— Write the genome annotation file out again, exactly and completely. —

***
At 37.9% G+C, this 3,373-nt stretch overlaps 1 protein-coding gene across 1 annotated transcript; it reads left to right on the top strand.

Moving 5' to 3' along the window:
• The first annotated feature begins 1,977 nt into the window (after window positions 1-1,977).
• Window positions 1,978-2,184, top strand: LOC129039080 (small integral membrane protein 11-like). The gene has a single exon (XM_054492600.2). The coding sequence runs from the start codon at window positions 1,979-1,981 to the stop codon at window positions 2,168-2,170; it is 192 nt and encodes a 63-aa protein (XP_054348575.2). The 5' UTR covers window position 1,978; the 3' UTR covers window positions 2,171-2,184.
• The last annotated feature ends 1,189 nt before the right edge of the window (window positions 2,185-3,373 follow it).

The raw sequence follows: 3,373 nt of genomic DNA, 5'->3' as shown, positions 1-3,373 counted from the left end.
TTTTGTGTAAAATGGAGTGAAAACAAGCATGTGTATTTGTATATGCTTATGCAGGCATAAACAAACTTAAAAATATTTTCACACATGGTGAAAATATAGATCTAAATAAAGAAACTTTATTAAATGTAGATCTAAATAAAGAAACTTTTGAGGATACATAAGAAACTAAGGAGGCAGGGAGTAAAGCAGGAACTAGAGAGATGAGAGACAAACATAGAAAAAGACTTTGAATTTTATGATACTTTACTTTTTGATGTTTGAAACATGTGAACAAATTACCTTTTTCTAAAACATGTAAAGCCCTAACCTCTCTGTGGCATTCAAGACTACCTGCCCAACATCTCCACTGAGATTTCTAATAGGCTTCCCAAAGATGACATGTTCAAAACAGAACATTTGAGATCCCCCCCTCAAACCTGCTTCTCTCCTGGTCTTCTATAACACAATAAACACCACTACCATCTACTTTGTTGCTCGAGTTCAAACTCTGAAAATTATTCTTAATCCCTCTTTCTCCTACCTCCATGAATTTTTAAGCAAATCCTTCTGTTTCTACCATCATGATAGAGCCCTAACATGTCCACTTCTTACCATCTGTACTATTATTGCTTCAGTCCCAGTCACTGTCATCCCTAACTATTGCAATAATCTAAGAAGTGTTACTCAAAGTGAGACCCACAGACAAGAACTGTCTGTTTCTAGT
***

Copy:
At 37.9% G+C, this 3,373-nt stretch overlaps 1 protein-coding gene across 1 annotated transcript; it reads left to right on the top strand.

Moving 5' to 3' along the window:
• The first annotated feature begins 1,977 nt into the window (after window positions 1-1,977).
• Window positions 1,978-2,184, top strand: LOC129039080 (small integral membrane protein 11-like). The gene has a single exon (XM_054492600.2). The coding sequence runs from the start codon at window positions 1,979-1,981 to the stop codon at window positions 2,168-2,170; it is 192 nt and encodes a 63-aa protein (XP_054348575.2). The 5' UTR covers window position 1,978; the 3' UTR covers window positions 2,171-2,184.
• The last annotated feature ends 1,189 nt before the right edge of the window (window positions 2,185-3,373 follow it).

The raw sequence follows: 3,373 nt of genomic DNA, 5'->3' as shown, positions 1-3,373 counted from the left end.
TTTTGTGTAAAATGGAGTGAAAACAAGCATGTGTATTTGTATATGCTTATGCAGGCATAAACAAACTTAAAAATATTTTCACACATGGTGAAAATATAGATCTAAATAAAGAAACTTTATTAAATGTAGATCTAAATAAAGAAACTTTTGAGGATACATAAGAAACTAAGGAGGCAGGGAGTAAAGCAGGAACTAGAGAGATGAGAGACAAACATAGAAAAAGACTTTGAATTTTATGATACTTTACTTTTTGATGTTTGAAACATGTGAACAAATTACCTTTTTCTAAAACATGTAAAGCCCTAACCTCTCTGTGGCATTCAAGACTACCTGCCCAACATCTCCACTGAGATTTCTAATAGGCTTCCCAAAGATGACATGTTCAAAACAGAACATTTGAGATCCCCCCCTCAAACCTGCTTCTCTCCTGGTCTTCTATAACACAATAAACACCACTACCATCTACTTTGTTGCTCGAGTTCAAACTCTGAAAATTATTCTTAATCCCTCTTTCTCCTACCTCCATGAATTTTTAAGCAAATCCTTCTGTTTCTACCATCATGATAGAGCCCTAACATGTCCACTTCTTACCATCTGTACTATTATTGCTTCAGTCCCAGTCACTGTCATCCCTAACTATTGCAATAATCTAAGAAGTGTTACTCAAAGTGAGACCCACAGACAAGAACTGTCTGTTTCTAGT